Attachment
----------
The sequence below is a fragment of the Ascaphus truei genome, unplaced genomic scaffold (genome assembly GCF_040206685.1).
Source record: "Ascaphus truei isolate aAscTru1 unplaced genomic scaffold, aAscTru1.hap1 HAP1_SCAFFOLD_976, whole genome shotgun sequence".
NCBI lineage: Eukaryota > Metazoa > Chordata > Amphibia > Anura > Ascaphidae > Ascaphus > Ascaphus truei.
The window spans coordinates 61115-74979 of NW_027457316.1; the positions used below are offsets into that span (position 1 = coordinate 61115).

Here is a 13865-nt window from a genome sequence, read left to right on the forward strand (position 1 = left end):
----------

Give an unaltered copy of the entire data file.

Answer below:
The sequence below is a fragment of the Ascaphus truei genome, unplaced genomic scaffold (genome assembly GCF_040206685.1).
Source record: "Ascaphus truei isolate aAscTru1 unplaced genomic scaffold, aAscTru1.hap1 HAP1_SCAFFOLD_976, whole genome shotgun sequence".
NCBI lineage: Eukaryota > Metazoa > Chordata > Amphibia > Anura > Ascaphidae > Ascaphus > Ascaphus truei.
The window spans coordinates 61115-74979 of NW_027457316.1; the positions used below are offsets into that span (position 1 = coordinate 61115).

Here is a 13865-nt window from a genome sequence, read left to right on the forward strand (position 1 = left end):